I snuck in a seagrass trash bin between the tub and toilet. FYI – For bathrooms, I use a textured bin and place a smaller plastic trash can, lined with a plastic bag, inside. I removed the plastic can + bag for this shot because I didn’t think anyone would want to see our bathroom trash. I couldn’t find a black register cover so I bought an oil-rubbed bronze one and spray painted it matte black to blend in with the floor.
We installed a simple metal shelf above the toilet. It’s a great spot for artwork, flowers and jewelry catchalls. (The vase is actually a bathroom tumbler.) The shelf isn’t the highest quality but I like the way the metal brackets pick up on the pencil liner. I painted the heads of the screws black so they would be less conspicuous.
To keep things light visually, we chose an open vanity that stands up off the floor. I stash trash bags and a microfiber cloth in the bottom drawer. A woven basket holds toilet paper and a cup for rinsing the kids at bathtime. We couldn’t bear to drill into the vanity or wall tile to hang a toilet paper holder.
The door to the bathroom opens up into the room in front of the vanity. We needed a stool for our toddler to reach the sink but I didn’t want it to impede the opening / closing of the door. I found a small folding stool at HomeGoods that fit the bill. It isn’t much to look at but, thankfully, it folds up and slides in next to the vanity so we don’t have to look at it all the time.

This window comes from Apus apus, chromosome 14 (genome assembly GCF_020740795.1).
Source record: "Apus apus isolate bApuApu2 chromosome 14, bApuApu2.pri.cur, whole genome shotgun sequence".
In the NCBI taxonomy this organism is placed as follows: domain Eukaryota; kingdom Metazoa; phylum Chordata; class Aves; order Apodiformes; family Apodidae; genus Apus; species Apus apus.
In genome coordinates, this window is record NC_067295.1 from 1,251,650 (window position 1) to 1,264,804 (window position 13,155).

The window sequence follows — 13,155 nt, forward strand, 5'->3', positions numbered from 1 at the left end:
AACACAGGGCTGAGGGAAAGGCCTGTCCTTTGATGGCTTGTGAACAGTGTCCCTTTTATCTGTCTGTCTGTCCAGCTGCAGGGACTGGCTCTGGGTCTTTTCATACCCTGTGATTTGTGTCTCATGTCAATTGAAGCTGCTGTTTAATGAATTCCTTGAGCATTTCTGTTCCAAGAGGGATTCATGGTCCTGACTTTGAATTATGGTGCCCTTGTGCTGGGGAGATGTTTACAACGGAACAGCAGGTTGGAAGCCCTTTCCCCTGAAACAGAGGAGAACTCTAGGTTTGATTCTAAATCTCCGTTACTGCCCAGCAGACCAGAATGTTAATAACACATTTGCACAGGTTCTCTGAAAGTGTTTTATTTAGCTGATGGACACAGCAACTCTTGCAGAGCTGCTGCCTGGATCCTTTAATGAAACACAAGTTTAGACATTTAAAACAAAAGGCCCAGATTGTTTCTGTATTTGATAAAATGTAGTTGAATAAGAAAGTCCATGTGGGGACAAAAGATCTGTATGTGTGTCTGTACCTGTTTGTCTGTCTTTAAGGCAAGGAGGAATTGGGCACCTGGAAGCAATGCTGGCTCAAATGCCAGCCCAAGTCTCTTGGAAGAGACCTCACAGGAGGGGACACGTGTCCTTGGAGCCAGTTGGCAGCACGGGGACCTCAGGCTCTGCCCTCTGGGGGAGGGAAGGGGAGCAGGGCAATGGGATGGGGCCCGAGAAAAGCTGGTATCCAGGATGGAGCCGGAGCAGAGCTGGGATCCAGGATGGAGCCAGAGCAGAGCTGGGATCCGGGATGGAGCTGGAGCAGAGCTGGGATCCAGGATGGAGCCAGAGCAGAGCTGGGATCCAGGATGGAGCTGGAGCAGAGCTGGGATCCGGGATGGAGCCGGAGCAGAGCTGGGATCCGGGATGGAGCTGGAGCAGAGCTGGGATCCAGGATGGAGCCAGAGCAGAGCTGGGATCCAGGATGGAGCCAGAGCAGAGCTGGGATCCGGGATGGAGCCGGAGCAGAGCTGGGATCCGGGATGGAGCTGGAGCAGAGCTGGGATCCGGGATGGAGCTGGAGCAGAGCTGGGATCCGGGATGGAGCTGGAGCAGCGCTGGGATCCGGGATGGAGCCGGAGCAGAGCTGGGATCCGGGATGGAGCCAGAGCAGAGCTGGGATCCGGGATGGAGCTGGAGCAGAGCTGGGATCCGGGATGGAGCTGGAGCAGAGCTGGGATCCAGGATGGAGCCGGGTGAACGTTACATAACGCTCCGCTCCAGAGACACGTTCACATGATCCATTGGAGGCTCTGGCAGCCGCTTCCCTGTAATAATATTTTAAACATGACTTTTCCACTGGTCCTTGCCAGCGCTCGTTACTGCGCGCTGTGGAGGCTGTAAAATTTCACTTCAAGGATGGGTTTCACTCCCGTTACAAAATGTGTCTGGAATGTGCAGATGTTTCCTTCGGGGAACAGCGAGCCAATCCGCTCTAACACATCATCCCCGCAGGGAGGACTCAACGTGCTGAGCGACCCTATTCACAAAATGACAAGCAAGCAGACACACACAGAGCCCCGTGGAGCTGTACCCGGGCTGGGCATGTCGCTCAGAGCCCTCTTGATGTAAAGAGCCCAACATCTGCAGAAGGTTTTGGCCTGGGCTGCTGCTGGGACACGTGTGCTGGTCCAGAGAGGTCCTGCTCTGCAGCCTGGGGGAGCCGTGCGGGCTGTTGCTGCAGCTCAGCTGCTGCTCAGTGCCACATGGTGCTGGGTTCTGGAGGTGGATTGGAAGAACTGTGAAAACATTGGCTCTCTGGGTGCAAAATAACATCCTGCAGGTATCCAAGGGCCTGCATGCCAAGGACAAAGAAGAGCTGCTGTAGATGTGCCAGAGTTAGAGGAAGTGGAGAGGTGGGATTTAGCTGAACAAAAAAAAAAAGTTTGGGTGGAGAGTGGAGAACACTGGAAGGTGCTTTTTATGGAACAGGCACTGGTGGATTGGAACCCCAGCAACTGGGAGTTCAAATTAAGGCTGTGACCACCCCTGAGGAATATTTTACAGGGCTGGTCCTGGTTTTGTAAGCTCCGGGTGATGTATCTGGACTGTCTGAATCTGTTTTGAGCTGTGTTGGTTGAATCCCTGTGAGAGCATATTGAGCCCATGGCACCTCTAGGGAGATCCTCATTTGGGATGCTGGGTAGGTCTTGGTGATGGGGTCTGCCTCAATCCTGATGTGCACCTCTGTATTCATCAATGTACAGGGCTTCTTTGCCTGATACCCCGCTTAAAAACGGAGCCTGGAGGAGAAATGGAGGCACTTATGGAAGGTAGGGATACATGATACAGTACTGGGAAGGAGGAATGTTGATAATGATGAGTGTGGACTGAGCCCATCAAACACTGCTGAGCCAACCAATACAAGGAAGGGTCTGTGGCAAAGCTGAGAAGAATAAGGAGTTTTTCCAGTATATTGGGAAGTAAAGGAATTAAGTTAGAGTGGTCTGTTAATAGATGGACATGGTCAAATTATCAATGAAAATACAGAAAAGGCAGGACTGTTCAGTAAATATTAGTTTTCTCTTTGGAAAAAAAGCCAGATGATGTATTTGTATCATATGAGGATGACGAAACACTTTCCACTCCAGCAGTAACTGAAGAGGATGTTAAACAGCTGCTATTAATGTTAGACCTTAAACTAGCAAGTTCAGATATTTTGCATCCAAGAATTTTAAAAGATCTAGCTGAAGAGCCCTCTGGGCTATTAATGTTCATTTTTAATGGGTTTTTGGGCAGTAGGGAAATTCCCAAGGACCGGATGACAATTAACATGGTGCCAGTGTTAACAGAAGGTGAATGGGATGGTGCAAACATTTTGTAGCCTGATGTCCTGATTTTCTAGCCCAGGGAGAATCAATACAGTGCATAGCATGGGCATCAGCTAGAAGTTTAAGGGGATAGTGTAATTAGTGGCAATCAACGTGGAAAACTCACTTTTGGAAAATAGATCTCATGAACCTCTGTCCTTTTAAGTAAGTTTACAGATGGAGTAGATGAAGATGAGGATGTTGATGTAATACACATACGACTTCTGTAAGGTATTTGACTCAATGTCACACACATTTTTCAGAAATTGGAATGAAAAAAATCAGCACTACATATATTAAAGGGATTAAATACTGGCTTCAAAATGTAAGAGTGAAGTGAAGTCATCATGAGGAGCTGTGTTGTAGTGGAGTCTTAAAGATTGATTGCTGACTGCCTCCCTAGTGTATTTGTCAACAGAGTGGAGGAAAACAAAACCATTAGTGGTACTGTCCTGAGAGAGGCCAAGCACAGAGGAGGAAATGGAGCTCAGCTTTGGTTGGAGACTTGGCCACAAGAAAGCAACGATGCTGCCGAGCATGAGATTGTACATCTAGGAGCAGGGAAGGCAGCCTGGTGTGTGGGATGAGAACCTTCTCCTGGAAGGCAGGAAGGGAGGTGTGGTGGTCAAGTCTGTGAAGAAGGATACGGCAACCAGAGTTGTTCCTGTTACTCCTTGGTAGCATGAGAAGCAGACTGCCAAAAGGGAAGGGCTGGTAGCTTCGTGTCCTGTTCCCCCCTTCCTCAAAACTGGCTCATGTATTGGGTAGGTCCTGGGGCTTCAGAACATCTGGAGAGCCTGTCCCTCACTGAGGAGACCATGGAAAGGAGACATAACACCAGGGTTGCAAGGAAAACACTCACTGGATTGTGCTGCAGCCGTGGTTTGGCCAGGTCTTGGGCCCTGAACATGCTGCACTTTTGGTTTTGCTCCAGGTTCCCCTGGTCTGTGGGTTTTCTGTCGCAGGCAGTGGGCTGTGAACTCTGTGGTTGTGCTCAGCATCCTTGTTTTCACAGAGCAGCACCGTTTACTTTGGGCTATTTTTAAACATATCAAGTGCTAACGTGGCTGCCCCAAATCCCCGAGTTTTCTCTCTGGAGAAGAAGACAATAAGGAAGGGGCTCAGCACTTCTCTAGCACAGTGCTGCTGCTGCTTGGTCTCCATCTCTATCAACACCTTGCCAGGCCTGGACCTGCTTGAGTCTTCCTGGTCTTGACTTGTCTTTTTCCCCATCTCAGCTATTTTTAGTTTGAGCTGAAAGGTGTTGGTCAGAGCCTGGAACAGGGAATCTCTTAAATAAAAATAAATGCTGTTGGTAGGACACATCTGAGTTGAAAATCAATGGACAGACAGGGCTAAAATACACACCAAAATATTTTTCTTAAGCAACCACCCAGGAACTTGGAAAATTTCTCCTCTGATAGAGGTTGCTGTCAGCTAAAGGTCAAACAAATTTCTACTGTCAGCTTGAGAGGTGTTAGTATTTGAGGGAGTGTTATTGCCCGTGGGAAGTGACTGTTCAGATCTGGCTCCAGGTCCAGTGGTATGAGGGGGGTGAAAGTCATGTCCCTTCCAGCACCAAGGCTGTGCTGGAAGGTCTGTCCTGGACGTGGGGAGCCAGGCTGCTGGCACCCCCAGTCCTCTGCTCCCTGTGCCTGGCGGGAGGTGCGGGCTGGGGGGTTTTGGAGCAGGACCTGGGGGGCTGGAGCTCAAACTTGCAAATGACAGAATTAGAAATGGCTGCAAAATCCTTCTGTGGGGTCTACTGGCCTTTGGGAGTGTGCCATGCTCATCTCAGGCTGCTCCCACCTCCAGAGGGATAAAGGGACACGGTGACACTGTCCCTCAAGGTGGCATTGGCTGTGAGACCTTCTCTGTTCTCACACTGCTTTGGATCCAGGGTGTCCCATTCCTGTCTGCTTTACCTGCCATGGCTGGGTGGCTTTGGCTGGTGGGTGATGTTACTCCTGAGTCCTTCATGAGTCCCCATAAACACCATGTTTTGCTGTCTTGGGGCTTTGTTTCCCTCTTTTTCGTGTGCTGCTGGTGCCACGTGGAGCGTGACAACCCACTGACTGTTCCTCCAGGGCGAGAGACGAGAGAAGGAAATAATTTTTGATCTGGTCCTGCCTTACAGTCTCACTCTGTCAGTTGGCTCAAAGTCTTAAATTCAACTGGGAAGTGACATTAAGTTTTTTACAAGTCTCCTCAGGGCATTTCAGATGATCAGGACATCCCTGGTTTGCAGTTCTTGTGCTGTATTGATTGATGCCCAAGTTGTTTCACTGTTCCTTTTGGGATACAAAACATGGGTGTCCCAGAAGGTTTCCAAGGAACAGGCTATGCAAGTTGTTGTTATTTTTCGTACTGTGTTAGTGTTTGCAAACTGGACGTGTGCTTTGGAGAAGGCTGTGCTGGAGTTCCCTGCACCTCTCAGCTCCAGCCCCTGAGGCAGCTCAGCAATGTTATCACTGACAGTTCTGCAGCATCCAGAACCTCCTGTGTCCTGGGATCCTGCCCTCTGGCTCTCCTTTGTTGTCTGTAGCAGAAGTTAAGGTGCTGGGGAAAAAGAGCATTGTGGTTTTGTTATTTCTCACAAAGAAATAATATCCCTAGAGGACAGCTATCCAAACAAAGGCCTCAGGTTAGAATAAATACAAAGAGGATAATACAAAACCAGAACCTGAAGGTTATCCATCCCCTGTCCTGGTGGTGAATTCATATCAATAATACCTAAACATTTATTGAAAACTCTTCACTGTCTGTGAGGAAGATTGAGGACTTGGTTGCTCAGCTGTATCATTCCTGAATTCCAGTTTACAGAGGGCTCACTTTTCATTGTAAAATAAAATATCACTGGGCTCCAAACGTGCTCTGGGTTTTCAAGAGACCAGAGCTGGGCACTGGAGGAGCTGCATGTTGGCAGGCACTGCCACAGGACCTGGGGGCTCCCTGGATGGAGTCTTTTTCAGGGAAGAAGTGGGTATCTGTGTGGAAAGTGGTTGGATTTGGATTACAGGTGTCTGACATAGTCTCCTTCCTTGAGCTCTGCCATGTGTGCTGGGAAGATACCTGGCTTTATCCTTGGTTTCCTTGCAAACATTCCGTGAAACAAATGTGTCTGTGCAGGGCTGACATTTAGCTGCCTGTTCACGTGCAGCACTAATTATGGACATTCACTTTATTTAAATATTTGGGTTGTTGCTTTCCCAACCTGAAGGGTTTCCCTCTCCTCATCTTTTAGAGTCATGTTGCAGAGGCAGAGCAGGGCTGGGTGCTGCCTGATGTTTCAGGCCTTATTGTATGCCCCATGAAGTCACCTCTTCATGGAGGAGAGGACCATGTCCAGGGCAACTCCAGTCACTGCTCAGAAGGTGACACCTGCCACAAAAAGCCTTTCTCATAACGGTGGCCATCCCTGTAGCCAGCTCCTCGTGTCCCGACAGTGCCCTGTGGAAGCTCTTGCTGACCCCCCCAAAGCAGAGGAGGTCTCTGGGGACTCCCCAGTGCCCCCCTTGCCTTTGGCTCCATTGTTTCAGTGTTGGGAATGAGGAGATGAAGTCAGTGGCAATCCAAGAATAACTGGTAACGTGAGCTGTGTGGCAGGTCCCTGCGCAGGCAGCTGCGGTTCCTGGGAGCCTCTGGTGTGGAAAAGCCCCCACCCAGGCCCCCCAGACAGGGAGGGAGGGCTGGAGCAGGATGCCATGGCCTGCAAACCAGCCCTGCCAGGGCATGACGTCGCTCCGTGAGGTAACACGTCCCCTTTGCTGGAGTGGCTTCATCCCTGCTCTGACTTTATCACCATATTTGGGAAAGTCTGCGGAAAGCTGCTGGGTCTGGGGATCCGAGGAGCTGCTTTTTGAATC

My only issue with the vanity is that the solid surface top is creamier than the bright white subway tile. I think it’s probably one of those things that no one else really notices but it stands out to me. The faucet matches the tub fixture. I adore the labeled porcelain handles.
We chose a simple, recessed mirror / medicine cabinet for the sink area. It has a narrow stainless steel frame. This is where the microfiber cloth in the vanity drawer comes in handy. I use it for quick once-overs to remove the kids’ fingerprints from the mirror.
The mirrored door opens to reveal hidden storage. The shelves are adjustable. I used several small organizers to corral the kids’ toiletries.
On the opposite side of the room, we installed a trio of wall hooks. There’s one hook for each kid. I found peshtemal towels that mimic the linen shower curtain.
This stool was the missing piece of the bathroom reno puzzle! It finally arrived last week. Not only is it pretty cute, it’s functional too. It saves my back when I bathe the younger kids. And, I haven’t tried it yet, but I think it will be the perfect spot for a lit candle and a glass of wine when I give the tub a spin myself.
I bought a vintage rug to add some color and pattern to the room. The low profile allows the door to swing open without getting hung up on the rug.
And that’s it! Since the bathroom is near the main living space, I wanted it to feel like a continuation of the great room. I repeated certain elements (subway tile, black & white contrast, rich wood tones, woven textures, vintage rug, etc.) for a cohesive look. The room really feels like a part of the house – not a separate, themed kids’ bathroom. Incorporating larger pieces (tub, vanity) that stand up off the floor visually lightens the tiny room and makes cleaning a breeze.